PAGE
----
Clicks and keyboards stealing face time with patients

Troy Parks , News Writer

Almost one-half of the physician workday is now spent on electronic health record (EHR) data entry and other administrative desk work while only 27 percent is spent on direct clinical face time with patients, a time-motion study published Monday in the Annals of Internal Medicine found. This finding is further proof that administrative burdens are directly affecting the patient-physician relationship. Though efforts are underway to make EHRs more practical for clinical use, there are ways to relieve this burden through team-based care.

The time-motion study, conducted by experts at the AMA and Dartmouth-Hitchcock Health Care System, also found that for every hour of face-to-face time with patients, physicians spend nearly two additional hours on their EHR and other clerical desk work throughout the day.


Physicians do not feel these are the tasks that should be taking up a majority of their work day—they undercut the patient-physician relationship.

“I am not surprised to hear these results, and I can tell you no one who practices medicine today would be surprised by them,” said AMA Immediate-Past President Steven J. Stack, MD, to entrepreneurs at MATTER, Chicago’s health care technology incubator. “But they highlight exactly why new technologies that can bring greater efficiencies to medicine are so important.”

The time-motion study correlates with a study published recently in the Journal of Graduate Medical Education that tracked the average “mouse miles”—or active time—residents spent using EHRs. The study found that first-year residents spent an average of five hours per day on the EHR caring for a maximum of 10 patients.

The importance of the patient-physician relationship is why some physicians are looking at ways to take back that stolen time. Kevin Hopkins, MD, a family physician at the Cleveland Clinic in Strongsville, Ohio, saw this happening in his practice and implemented a new team care model. “I was staring at the computer screen rather than looking at the patient,” he said. “This is one of the biggest complaints we get from patients.”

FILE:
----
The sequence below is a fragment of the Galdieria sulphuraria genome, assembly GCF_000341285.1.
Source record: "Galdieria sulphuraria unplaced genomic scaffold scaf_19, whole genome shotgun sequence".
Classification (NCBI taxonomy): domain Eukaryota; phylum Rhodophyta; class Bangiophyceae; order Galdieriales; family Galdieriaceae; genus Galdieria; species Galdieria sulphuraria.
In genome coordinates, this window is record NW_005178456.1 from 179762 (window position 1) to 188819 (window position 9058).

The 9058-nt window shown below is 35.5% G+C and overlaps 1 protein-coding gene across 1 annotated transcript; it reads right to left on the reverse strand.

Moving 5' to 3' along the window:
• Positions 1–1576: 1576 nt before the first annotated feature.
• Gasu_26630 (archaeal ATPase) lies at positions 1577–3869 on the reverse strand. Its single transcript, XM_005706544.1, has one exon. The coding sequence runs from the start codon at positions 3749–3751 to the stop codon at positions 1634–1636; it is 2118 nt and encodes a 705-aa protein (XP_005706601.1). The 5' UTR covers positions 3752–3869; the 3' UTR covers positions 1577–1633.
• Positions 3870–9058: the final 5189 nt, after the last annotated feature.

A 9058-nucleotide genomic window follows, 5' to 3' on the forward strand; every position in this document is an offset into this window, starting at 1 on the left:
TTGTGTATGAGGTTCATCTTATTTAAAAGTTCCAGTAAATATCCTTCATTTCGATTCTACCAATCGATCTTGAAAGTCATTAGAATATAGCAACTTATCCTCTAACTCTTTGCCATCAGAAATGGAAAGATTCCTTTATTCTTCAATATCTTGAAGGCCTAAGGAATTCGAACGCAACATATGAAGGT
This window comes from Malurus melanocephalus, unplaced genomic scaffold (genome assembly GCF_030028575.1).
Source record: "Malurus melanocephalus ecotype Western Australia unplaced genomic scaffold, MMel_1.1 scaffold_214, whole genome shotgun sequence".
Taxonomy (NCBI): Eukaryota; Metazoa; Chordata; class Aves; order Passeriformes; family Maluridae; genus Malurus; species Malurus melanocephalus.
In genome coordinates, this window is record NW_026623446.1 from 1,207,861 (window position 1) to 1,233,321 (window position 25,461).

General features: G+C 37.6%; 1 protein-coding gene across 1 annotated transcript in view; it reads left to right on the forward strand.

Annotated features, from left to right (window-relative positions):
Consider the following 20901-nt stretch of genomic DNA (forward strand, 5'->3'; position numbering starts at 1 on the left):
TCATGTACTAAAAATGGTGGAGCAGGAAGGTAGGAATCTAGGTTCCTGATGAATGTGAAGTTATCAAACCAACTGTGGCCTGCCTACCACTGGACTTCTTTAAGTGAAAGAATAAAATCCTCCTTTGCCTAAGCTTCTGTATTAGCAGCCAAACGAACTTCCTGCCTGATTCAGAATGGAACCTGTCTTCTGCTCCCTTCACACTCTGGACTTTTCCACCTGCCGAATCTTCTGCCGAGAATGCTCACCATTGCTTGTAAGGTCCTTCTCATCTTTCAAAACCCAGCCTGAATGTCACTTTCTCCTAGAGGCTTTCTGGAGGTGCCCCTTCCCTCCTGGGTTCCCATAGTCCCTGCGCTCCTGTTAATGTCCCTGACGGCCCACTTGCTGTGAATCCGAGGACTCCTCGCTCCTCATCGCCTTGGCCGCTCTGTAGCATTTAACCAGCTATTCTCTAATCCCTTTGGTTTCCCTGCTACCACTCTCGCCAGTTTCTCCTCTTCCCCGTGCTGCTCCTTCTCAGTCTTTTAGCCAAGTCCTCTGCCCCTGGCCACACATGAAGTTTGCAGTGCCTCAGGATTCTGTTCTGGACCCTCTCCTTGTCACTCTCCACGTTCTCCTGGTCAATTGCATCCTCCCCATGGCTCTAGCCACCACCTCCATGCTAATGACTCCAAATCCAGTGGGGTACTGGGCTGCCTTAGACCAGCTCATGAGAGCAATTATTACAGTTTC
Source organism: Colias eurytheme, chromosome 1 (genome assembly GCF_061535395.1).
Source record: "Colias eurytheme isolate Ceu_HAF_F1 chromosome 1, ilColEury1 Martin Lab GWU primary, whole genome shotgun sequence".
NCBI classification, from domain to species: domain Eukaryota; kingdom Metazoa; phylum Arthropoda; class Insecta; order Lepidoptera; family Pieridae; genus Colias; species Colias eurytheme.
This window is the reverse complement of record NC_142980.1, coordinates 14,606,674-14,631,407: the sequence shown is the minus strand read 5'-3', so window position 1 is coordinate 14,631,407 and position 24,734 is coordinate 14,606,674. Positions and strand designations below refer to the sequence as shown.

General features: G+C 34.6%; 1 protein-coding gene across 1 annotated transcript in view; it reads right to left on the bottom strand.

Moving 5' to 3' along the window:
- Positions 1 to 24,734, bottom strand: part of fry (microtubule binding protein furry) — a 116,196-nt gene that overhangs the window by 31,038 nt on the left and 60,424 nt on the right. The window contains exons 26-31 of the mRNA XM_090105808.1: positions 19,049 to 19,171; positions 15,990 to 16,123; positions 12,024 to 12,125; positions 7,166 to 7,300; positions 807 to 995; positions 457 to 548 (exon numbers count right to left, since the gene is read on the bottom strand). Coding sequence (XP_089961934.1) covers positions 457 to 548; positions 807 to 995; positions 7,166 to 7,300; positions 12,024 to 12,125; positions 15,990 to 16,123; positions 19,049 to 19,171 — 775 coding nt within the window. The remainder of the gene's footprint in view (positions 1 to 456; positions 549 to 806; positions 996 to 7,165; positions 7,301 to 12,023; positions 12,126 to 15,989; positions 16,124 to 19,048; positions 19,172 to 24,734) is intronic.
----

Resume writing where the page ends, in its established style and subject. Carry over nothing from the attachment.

“One day I realized that if I didn’t have to do this documentation I would really like my work,” Dr. Hopkins said. So he and his team developed templates specific to their practice and patients. He taught his staff how to use health maintenance reminders in their EHR to place orders for mammography screening, labs and immunizations. They also made workplace modifications such as installing curtains to offer privacy to patients while the medical assistant remains in the exam room to document, and a computer workstation in the hallway to allow Dr. Hopkins to make minor note edits between patients.

“We have worked with the MAs to develop their multi-tasking skills,” he said. “They need to be typing, listening to me and watching what parts of the exam I am doing all at the same time. We trained them with shadowing and repetition.”

“The MAs are more fully engaged in patient care than they have ever been and they enjoy their work,” he said. “They have increased knowledge about medical care in general and about their individual patients.”

A module from the AMA’s STEPS Forward™ collection of practice improvement strategies can show you how to bring team documentation to your practice. The collection offers several modules to help physicians relieve the burden of current EHR inefficiency, including EHR software selection and purchase and EHR implementation.